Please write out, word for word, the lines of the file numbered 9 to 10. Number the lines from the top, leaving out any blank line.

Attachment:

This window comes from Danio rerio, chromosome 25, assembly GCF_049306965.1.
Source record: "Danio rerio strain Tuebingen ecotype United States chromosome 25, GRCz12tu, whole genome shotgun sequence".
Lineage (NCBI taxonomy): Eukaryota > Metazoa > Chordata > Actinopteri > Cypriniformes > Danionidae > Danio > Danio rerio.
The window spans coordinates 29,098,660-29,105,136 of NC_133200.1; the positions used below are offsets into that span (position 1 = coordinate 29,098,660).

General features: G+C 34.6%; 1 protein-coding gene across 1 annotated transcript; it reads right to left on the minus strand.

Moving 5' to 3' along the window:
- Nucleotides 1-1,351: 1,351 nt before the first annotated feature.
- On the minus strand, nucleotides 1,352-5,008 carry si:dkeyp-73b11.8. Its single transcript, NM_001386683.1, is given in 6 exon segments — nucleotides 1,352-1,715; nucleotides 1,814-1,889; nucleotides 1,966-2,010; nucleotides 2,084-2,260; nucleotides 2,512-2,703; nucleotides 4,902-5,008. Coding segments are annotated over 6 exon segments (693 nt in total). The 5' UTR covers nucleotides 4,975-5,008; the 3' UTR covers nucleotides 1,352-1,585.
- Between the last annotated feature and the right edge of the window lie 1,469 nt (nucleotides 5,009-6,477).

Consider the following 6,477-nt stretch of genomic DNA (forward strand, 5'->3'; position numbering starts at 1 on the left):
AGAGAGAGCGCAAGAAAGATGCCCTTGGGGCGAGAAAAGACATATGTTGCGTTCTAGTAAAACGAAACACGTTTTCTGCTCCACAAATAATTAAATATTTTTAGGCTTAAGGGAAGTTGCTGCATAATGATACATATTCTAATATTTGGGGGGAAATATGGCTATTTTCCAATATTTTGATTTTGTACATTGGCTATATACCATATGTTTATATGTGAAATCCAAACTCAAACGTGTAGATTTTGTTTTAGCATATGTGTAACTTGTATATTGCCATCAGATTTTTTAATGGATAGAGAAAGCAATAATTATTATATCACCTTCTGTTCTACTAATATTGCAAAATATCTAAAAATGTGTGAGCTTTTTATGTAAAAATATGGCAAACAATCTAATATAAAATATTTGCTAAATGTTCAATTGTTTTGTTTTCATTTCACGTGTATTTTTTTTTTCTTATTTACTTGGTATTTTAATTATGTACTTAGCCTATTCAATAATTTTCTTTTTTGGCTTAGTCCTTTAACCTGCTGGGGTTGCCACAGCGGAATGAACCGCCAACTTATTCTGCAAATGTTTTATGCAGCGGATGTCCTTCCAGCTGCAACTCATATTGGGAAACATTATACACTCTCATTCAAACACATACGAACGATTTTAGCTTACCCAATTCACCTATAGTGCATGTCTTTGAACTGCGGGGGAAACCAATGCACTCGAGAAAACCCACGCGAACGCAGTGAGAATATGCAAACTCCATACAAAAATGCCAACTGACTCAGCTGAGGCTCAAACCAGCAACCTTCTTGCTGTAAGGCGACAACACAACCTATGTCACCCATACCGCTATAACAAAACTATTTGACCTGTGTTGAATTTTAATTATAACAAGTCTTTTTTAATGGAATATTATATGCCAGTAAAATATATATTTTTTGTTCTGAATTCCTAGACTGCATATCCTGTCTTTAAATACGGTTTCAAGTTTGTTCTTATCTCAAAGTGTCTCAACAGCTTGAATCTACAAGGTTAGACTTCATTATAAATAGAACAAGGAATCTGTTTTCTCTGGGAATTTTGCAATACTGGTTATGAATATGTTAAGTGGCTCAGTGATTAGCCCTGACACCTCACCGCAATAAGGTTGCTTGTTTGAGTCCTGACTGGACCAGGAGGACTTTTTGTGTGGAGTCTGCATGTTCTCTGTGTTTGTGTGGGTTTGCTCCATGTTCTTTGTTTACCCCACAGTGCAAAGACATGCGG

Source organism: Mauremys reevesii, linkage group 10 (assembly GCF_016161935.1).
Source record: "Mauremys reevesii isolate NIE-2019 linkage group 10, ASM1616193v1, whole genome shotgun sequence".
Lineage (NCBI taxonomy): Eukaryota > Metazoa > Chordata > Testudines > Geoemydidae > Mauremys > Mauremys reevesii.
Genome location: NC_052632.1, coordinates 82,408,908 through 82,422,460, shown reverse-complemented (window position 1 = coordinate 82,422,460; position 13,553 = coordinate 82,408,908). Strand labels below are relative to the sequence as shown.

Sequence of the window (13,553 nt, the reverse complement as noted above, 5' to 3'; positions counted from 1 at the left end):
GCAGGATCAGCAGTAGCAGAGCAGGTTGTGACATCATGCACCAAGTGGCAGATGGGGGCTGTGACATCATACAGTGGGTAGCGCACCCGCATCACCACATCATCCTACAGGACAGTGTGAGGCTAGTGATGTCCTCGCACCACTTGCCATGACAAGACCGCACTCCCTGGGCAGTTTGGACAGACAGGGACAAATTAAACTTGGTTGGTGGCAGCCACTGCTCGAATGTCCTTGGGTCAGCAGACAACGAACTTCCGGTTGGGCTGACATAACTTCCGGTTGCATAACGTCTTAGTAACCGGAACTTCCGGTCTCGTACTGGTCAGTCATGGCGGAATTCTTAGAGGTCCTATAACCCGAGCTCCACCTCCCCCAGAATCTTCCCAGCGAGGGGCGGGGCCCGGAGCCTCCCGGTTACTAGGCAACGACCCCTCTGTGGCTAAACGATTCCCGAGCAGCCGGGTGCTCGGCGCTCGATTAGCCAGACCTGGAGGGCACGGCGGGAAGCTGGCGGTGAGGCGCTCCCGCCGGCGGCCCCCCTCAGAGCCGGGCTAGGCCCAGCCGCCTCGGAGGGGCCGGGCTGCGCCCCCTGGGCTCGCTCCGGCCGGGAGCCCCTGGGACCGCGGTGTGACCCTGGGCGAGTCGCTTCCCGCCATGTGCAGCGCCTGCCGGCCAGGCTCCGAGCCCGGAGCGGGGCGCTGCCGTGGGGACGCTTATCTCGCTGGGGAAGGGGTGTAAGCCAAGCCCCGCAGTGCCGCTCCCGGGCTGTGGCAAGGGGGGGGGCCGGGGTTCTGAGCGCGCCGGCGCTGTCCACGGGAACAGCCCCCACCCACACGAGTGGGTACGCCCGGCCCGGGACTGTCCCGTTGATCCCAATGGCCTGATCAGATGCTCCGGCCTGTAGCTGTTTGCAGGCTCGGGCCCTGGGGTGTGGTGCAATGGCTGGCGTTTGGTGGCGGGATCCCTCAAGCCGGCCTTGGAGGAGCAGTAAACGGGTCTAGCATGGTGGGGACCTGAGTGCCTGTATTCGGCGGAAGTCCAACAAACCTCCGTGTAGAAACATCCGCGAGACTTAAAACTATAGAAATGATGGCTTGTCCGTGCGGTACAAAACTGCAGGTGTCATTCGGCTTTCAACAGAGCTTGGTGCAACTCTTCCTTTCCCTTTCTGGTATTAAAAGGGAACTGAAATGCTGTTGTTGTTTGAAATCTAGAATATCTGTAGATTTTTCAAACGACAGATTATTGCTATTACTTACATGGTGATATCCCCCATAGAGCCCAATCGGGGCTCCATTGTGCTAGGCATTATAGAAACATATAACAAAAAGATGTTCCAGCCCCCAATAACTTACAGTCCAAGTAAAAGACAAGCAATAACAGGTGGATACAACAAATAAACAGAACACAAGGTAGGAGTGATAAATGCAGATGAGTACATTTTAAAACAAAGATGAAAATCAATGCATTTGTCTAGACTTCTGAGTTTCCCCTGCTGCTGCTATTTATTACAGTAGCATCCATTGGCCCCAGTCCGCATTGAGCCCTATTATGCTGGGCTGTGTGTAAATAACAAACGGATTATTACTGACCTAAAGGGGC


- Between the last annotated feature and the right edge of the window lie 1,469 nt (nucleotides 5,009-6,477).

Consider the following 6,477-nt stretch of genomic DNA (forward strand, 5'->3'; position numbering starts at 1 on the left):